Why use a Letter of Intent?
A Letter of Intent is exactly what it says: It is a document, usually a letter from the prospective purchaser to the prospective seller that sets out the intent of the parties.
If you have any questions about letter of intent, please contact us.
Frequently Asked Questions
Letter of Intent
Independent Legal Advice (“ILA”) refers to legal advice given by a lawyer who is not involved in the transaction with the client. ILA is usually required by lenders and other sophisticated parties who want to ensure that their clients are fully informed of the content and consequences of a transaction. ILA should be obtained by any person who is self represented and who is involved in a transaction where all, or some, of the parties are represented by the same lawyer.
At a certain stage the purchaser and vendor want to start formalizing the terms of the agreement. Usually, all of the terms of the agreement are not known up front, but the parties want something on paper. This usually happens by the parties agreeing to the material terms of the transaction and the purchaser delivering a letter of intent to the vendor.
Independent Legal Advice must be obtained as early as possible, even before any formal legal steps are started.
The Letter of Intent deals with the following:
- Purchase Price and how it is going to be paid
- What is being purchased
- What will happen form the offer, to the signing of the Letter of Intent, to the Date of Closing, and thereafter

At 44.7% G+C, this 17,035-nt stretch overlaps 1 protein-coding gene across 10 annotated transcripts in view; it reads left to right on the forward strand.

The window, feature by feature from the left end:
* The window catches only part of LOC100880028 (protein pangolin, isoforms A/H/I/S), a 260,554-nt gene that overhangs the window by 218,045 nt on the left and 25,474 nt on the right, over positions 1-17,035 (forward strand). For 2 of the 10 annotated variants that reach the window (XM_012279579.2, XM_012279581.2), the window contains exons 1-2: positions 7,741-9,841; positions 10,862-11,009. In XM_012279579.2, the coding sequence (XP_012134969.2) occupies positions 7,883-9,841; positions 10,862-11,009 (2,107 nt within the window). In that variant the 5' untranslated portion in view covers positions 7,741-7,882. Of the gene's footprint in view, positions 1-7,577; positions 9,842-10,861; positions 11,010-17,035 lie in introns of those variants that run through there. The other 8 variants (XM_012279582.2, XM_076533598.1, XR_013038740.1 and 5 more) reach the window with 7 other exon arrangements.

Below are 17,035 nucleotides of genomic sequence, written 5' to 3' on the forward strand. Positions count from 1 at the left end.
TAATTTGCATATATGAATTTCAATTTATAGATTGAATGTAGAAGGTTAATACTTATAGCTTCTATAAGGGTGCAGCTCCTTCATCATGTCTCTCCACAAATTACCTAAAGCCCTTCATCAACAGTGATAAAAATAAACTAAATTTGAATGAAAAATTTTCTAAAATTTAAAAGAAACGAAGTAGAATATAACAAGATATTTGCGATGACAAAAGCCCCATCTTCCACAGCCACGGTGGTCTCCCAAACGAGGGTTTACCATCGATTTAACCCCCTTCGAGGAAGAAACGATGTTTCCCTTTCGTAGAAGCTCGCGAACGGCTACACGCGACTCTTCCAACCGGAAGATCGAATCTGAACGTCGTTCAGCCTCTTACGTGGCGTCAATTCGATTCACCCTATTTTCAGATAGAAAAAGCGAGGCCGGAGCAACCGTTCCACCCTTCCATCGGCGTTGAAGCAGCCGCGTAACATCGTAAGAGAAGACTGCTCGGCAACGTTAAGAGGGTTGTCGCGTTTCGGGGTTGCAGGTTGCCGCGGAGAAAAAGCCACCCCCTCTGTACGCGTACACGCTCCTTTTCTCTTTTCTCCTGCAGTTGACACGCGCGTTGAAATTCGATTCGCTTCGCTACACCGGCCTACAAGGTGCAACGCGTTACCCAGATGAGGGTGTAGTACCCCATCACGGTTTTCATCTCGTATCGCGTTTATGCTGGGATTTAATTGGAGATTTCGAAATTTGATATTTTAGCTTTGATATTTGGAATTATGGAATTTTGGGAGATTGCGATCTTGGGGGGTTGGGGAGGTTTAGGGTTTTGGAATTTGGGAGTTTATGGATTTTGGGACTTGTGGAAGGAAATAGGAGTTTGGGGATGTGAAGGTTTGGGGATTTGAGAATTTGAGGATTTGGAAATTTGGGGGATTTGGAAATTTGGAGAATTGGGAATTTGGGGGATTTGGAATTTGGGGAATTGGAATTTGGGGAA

- Arrangements in relation to the take-over of the business, i.e. employees, equipment, inventory, etc.
- The closing date
- Agreement in Principal
- Preliminary Deal
No, a Letter of Intent is not binding. It simply states the intent of the parties and supplies a guideline for the lawyer to prepare the Purchase Agreement.
Realistically, nothing. The Letter of Intent, although it it creates a moral obligation, creates no legal obligation.
A transaction can of course proceed without a Letter of Intent. The terms of the agreement between the parties are usually reflected directly in the Purchase Agreement. This practice does however lead to changes being made to the Purchase Agreement than would normally have been negotiated and agreed at the Letter of Intent stage.
The parties can prepare a Letter of Intent themselves or get the assistance or guidance of a lawyer. Time and money is spent in negotiations and making changes to the transaction on an ongoing basis. There is a cost saving when this is done before lawyers get involved as making changes to the Purchase Agreement as part of negotiations can become costly.